There’s no doubt, there’s an almighty fire rising up in women right now; and its strong, its determined, it’s going to be heard, which I embrace as a necessity in the rebalancing of our world. Unseen, undealt-with with hurts are rising up to the surface, along with that mighty torch of feminine energy, and I embrace that too…as opportunity to heal and transmute all we’ve been through, to the benefit of all. I regard this as necessary and I’m part of this movement. The problem arises when “being wounded” becomes our ticket of entry into some very desirable-seeming circles of “belonging”; all the more appealing to those who have felt left outside in the cold for so very long. When being able to declare “me too” gains us exclusive entry into places we think we want to go, to make friends, to feel the power of momentum that comes with that elusive thing, female camaraderie, this becomes very dangerous ground since we now have vested interest in our wounds. So we perpetuate them, even make more of them, in order to “belong” to these elite women’s circles, roaring our fiery roar together. Women want to be revered like goddesses and this goddess movement has become quite the trendy “thing” lately; a movement of sorts, even bordering on a feminine cult in some quarters…and quite an appealing one too, with some beguiling leaders and, often, quite a price ticket on their membership packages, promising the kind of feminine community-feeling that so many women long for in their heart-of-hearts, thus making them easy prey to whatever premium packages come their way. In those cases, they are, primarily, income streams and pyramid structures rather than organic communities (and certain women still fall into the cracks of, somehow, not fitting into whatever polished image they are trying to convey, finding themselves left out in the cold by circles made up of spiritually glamorous and, usually, younger cliquey women). To me, this is a very-masculine format, dressed up as “the feminine”, and I am wary as hell of it, wherever I perceive it.
Even where no money changes hands, I have a strong wariness around women-only formats; you get to know what you are going to be in-for based on this criteria and it only feels like the counter discrimination to the man-oriented world we have all been in for so long. My saving grace, yet again, is that as soon as I suspect I’m being wooed to build my camp on one side or the other of “an issue”, I withdraw to the bridge. That’s always been my way, being a strong disliker of taking sides, and so I won’t wave my membership of the wounded-club in the air to join any women’s circles; in fact, I would rather lose my card altogether than find myself swept along with the next wave of over-zealous herd behaviour. My independent-minded spirit declares “I’m out of here” before it’s too late and so I snap out of the trance of sad story-telling to bring myself back to the here and now, where those wounded stories are obsolete just as soon as I say they are. I won’t be taken in, and would never be drawn along by these mass victimhoods dressed up as rebellion in any of my other lifetimes either, so why should I start here…and that level of discernment, before handing over my power, is my true heritage from all those past lives, not all those male-inflected wounds I have no desire to keep nursing.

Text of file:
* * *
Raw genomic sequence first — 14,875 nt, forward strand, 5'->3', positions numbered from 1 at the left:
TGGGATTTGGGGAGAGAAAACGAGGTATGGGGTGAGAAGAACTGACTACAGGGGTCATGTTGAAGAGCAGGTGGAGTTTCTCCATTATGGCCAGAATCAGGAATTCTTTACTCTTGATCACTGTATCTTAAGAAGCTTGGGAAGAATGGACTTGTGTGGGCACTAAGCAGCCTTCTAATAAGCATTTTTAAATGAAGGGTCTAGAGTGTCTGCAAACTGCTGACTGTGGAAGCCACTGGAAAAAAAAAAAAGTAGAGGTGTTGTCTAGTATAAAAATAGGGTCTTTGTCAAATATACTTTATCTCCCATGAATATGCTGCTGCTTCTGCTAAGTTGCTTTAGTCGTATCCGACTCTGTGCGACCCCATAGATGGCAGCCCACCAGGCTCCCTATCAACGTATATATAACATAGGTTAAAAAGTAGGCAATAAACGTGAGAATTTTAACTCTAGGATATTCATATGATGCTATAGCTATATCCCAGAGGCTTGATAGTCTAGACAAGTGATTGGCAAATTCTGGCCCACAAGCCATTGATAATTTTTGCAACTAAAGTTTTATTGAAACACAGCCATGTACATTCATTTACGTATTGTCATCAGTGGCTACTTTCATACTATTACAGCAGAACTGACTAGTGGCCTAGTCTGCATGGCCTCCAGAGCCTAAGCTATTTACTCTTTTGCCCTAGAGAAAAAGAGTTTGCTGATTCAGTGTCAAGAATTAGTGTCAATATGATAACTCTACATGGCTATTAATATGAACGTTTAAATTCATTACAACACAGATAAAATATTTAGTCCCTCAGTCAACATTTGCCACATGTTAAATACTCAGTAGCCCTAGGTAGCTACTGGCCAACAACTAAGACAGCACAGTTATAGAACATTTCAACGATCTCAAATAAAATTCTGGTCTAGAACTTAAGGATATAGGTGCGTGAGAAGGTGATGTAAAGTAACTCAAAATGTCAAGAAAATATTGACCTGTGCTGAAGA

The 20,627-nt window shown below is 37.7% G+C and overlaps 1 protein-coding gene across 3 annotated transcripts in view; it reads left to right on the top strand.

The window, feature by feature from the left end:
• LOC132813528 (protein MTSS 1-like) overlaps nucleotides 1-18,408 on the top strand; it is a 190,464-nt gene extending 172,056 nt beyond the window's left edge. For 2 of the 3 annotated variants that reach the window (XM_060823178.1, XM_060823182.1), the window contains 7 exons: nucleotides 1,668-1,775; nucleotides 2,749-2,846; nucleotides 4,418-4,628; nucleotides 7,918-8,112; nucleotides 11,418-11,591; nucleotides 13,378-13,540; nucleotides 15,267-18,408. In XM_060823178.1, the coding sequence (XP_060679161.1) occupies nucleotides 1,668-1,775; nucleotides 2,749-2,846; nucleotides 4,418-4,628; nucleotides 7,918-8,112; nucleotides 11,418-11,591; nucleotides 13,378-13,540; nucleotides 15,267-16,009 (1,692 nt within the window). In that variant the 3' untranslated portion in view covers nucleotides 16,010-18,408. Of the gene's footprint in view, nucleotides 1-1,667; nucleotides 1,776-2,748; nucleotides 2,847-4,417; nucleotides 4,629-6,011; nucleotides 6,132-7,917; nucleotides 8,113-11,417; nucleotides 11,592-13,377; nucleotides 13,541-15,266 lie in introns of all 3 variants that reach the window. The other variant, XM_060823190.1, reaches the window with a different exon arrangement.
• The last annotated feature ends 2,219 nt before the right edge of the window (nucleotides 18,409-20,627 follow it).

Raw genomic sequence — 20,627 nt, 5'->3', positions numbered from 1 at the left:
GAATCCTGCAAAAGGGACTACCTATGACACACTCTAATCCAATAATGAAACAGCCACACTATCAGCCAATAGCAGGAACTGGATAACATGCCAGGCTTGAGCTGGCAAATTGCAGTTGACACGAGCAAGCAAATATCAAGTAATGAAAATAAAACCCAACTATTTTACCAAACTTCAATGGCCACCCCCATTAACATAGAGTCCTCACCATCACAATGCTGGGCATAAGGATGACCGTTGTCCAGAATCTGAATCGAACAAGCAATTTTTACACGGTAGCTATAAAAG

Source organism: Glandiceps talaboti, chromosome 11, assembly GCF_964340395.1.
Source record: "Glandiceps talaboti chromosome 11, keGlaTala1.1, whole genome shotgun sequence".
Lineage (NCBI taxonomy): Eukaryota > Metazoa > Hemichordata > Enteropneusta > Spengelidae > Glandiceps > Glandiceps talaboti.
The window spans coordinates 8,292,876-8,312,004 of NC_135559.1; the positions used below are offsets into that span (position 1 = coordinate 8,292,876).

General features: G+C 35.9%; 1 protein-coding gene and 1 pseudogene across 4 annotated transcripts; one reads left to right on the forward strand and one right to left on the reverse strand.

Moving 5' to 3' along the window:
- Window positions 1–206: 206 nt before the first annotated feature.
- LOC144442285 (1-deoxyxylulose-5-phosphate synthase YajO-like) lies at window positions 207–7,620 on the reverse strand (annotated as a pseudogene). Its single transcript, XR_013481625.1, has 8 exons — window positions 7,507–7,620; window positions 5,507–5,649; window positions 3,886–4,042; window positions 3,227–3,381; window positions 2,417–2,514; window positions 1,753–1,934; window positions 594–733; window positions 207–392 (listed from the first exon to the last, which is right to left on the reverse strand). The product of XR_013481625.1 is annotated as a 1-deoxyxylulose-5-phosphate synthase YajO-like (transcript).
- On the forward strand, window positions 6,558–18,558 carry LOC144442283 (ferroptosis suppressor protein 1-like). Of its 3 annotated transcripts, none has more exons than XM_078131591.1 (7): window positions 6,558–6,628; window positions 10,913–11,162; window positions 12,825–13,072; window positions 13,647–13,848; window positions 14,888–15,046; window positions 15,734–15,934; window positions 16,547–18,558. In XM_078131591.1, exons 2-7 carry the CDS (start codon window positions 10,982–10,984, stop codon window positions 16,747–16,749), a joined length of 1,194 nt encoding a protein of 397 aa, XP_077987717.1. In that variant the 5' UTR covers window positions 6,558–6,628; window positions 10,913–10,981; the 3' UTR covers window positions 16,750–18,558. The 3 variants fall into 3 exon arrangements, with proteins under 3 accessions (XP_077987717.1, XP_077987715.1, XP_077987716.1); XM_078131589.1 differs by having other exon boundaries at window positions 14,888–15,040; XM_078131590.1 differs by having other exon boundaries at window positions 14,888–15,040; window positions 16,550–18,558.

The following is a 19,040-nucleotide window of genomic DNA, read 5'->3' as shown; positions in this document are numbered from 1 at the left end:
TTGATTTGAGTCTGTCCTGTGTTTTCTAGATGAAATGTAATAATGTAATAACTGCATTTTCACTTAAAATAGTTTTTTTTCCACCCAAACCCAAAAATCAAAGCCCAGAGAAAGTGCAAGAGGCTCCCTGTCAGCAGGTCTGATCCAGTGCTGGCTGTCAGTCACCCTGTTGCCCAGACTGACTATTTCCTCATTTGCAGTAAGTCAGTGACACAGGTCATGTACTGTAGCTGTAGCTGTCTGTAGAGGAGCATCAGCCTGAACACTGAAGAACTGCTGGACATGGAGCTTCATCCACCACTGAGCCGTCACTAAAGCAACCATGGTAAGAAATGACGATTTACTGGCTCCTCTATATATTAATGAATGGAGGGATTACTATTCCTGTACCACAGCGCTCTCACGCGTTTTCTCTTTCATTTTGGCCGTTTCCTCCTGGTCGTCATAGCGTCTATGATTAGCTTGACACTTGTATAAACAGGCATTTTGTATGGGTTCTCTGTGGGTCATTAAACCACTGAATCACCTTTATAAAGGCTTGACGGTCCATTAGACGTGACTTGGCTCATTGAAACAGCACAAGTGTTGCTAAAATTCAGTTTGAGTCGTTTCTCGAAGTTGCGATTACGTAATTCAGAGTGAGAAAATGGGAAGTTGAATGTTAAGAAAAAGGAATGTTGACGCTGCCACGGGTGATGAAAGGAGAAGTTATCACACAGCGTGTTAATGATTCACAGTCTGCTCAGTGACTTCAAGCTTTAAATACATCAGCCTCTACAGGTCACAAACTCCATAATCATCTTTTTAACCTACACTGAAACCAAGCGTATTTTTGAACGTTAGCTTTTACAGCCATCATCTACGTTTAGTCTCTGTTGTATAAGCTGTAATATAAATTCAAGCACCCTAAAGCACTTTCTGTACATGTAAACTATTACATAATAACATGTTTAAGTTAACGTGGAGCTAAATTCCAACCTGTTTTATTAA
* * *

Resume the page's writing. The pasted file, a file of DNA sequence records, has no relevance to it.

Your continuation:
Whenever I tune into where the masculine is right now, the sense I get is of a gender that is absolutely weary, so confused as to its “role” and yet still heavily, often unfairly, burdened with far too many expectations. Added to all those traditional burdens are the new ones of being somehow expected to meet the “new woman”, in all her fierceness, without stepping on her toes or offending her; a terrifying task. Many women have become almost better than men at being “masculine” and this has been one of the most confusing aspects of all to most men, I suspect (well, it confuses the hell out of me since this corporate-minded he-she does not feel like what feminism is meant to be about to me). Just as women, to this day, struggle to shake-off outmoded discriminations around their sex, men too remain shackled to concepts of what they are here to be and do, how much they are meant to provide and achieve, to defend and live-up to. In my own household, my husband’s sense of burden, when it comes to supporting me and our children, has been like a massive boulder he carries strapped to his back compared to my far more intermittent load which, at those times I’ve not felt able to carry it, I’ve thrown down to the ground and declared “I’m taking a break”, expecting no arguments (and not getting them either). In fact, heaven help a man who argues with a woman who has reached the end of her tether. I’ve noticed how, when I make those radical shifts that I equate to my own evolution, I seem to do so with very little guilt; rather, with mild curiosity as to “what’s coming next”. Whereas he can’t even go there without losing sense of self or becoming the internalised voice of his father and grandfathers, berating and emasculating himself for being such a good-for-nothing and worse.
In his case, though he has worked solidly for over 30 years, he insists he is still looking at quite another few more before he anticipates being able to stop with “enough” to keep us going and that is as much to do with a deeply ingrained, cultural, sense of responsibility that he knows not now how to put down as it is to do with our raw circumstances. Akin to many men, he is deeply programmed to feel this is “his lot”, and this continues (and will always continue) while women remain the most obvious choice to rear the children, the most encouraged when it comes to creative or more avant-garde career choices and the most likely to demand flexibility in their roles in order to meet the ever-altering phases of our lives. It’s not, I suspect, that the roles need to be swapped over between genders but that the world needs to allow that men have these abilities, desires and needs too. In other words, we need to allow the men to become more feminine since there’s really no need to encourage women to be more masculine. This requires that we roll out feminine qualities to the mainstream, not entrench them around scary cults that make women seem like tigresses encamped in the woods. Have you ever been the only man to show up at a yin yoga retreat? My husband has, many times and it takes guts. Perhaps we should make it easier…